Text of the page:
Anxiety itself can be detrimental. Test anxiety can be worse. In a September, 2009, article in Principal Leadership Magazine (published by the National Association of School Psychologists) titled “Test and Performance Anxiety,” Professor Thomas J. Huberty of Indiana University writes that, “When test anxiety is severe, it can have significant negative effects on a student’s ability to perform at an optimal level” on examinations. In fact, Professor Huberty says that while “most adolescents cope with these [testing and public speaking] situations well...there is a subset of up to 30 percent of students who experience severe...‘test anxiety’.” And this anxiety needs to be remedied, especially during finals.

In fact, my school, throughout the years, has found break time so valuable that, after a few of the exams, the Parent Organization was ready with a spread of popcorn, cookies, bean bags, ping-pong, foosball, and a yoga workshop to help students relax. Now I know that these things are a privilege to have, so even if they are not provided, try to find a place you can relax without distractions like TV. A place to be calm and study provides a great place for students, including myself, to wind down after two-and-a-half hours of bubbling Scantrons and praying our pencils didn’t break.

4. Be prepared!

To that last point, and as any boy scout will know, it is immensely important to have all physical supplies ready and waiting for any situation, especially during final exams. There is so much intellectual worry going into these tests (calm down, by the way) that the last thing a student needs is to worry about their actual supplies.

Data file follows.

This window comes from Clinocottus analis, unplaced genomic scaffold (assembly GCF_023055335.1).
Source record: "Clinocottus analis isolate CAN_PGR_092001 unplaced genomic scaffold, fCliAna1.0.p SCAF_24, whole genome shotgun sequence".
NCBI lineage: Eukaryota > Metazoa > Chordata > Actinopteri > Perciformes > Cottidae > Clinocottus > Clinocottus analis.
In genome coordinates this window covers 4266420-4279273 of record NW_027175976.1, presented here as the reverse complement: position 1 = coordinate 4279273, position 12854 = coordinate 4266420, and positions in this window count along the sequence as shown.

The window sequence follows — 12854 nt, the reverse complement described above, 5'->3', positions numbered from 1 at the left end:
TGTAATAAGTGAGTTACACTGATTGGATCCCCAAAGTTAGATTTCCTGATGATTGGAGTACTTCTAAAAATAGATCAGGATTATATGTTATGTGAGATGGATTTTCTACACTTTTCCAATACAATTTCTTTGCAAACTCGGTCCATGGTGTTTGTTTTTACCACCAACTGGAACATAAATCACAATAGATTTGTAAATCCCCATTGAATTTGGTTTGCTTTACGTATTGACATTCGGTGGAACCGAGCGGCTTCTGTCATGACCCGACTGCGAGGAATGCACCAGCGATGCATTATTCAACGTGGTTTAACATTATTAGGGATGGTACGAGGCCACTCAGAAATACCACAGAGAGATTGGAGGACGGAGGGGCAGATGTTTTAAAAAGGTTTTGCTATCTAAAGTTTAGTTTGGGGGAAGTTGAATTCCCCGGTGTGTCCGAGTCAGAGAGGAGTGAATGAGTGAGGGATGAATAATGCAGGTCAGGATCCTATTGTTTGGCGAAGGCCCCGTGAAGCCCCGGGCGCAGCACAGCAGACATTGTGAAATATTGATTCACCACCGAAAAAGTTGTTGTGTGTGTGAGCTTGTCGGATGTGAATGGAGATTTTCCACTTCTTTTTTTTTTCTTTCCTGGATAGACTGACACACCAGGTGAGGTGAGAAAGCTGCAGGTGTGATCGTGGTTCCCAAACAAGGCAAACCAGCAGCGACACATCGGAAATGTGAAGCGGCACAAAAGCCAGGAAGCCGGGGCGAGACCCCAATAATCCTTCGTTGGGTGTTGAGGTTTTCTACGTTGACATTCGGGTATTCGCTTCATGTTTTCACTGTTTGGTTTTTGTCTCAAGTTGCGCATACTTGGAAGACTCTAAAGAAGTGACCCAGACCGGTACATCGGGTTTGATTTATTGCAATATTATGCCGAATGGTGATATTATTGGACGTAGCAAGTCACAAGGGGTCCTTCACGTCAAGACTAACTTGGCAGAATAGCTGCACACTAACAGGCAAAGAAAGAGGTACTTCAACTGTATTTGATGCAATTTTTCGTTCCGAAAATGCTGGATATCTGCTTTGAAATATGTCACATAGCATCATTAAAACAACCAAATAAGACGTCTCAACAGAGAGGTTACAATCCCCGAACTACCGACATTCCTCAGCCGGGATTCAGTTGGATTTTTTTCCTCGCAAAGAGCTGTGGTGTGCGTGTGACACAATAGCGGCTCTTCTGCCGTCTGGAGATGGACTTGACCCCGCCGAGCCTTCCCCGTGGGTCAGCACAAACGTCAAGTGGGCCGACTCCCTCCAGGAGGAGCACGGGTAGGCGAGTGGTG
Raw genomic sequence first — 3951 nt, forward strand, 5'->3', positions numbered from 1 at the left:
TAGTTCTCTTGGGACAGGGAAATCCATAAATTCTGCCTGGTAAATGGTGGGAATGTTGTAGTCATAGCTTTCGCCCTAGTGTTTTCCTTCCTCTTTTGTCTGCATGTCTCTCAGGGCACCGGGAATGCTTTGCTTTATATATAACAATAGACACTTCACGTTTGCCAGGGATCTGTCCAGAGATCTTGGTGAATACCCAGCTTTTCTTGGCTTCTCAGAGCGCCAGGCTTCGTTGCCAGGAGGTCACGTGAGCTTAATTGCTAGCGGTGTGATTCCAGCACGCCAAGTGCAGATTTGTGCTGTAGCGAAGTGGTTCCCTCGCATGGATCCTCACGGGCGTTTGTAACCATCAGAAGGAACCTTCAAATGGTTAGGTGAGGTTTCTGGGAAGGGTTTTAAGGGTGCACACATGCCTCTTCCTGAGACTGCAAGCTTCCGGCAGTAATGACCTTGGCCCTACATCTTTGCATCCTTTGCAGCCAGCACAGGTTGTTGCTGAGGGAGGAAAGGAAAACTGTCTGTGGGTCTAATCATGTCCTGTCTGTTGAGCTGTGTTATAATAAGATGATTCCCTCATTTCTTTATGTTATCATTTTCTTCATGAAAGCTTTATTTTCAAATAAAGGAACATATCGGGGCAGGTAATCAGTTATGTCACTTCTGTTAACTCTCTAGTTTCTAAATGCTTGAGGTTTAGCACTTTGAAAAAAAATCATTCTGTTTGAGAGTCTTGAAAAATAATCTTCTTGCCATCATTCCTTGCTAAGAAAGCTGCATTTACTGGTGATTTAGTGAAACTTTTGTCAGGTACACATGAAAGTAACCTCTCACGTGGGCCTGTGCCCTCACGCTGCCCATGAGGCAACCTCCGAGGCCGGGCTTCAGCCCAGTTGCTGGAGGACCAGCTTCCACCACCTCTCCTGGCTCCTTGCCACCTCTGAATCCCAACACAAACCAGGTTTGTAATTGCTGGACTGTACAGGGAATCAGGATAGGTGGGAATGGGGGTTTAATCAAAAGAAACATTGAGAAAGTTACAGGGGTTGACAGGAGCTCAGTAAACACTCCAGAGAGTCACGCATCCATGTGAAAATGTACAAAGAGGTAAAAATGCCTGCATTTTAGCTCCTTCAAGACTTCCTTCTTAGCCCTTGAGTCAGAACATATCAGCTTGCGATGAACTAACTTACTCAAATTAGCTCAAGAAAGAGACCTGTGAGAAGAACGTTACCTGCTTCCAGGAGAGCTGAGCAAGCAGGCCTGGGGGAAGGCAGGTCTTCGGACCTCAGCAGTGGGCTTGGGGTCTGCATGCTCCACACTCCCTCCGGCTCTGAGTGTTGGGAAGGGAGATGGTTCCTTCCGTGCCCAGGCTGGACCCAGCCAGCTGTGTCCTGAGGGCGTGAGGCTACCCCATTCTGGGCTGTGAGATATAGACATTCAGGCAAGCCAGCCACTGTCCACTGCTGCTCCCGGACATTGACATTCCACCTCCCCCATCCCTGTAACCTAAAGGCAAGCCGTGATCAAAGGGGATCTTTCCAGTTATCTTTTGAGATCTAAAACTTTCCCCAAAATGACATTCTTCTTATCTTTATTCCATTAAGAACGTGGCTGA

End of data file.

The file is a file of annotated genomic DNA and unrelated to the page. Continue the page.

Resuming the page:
I very rarely run into that problem. In fact, during our mid-year exams earlier this year, my Chemistry teacher joked, “Think you have enough pencils, Evan?”

I had brought eight of them.

Maybe that number is a little high, but I always like to have anything I might need on an exam: Pencils, pens, my notecard (if I’m allowed one), the right type of calculator (either graphing or scientific), with extra batteries of course; basically every object that might be used during a major test.

Funnily enough, my Chemistry teacher borrowed one of my pencils to do her work during last week’s final exams, another reason why preparation is key.

5. [Insert your top tip here]

Only you know what’s best for you. And while it may seem like this blogger is phoning in the final tip, this one is where the student enters the equation. If you study better listening to music, then crank up the tunes. If you know that flashcards don’t work but mnemonics do, then Green Marbles Soar Upwards, or Go Make Some Up! But no matter what, realize that no one else can study this for you: It’s up to you to figure out what works and conquer that test!

Best of luck!

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Evan  Berkowitz-profile-picture

Evan Berkowitz is a freshman at the Philip Merrill College of Journalism at the University of Maryland, College Park. He is a graduate of Lincoln-Sudbury Regional High School, where he was Managing Editor of the student newspaper, The Forum. He is a regular blogger at TeenLife and contributed to the now-defunct Boston Globe GreenBlog. He is also a staff reporter for the University of Maryland Writers' Bloc, a literary and arts-focused news website.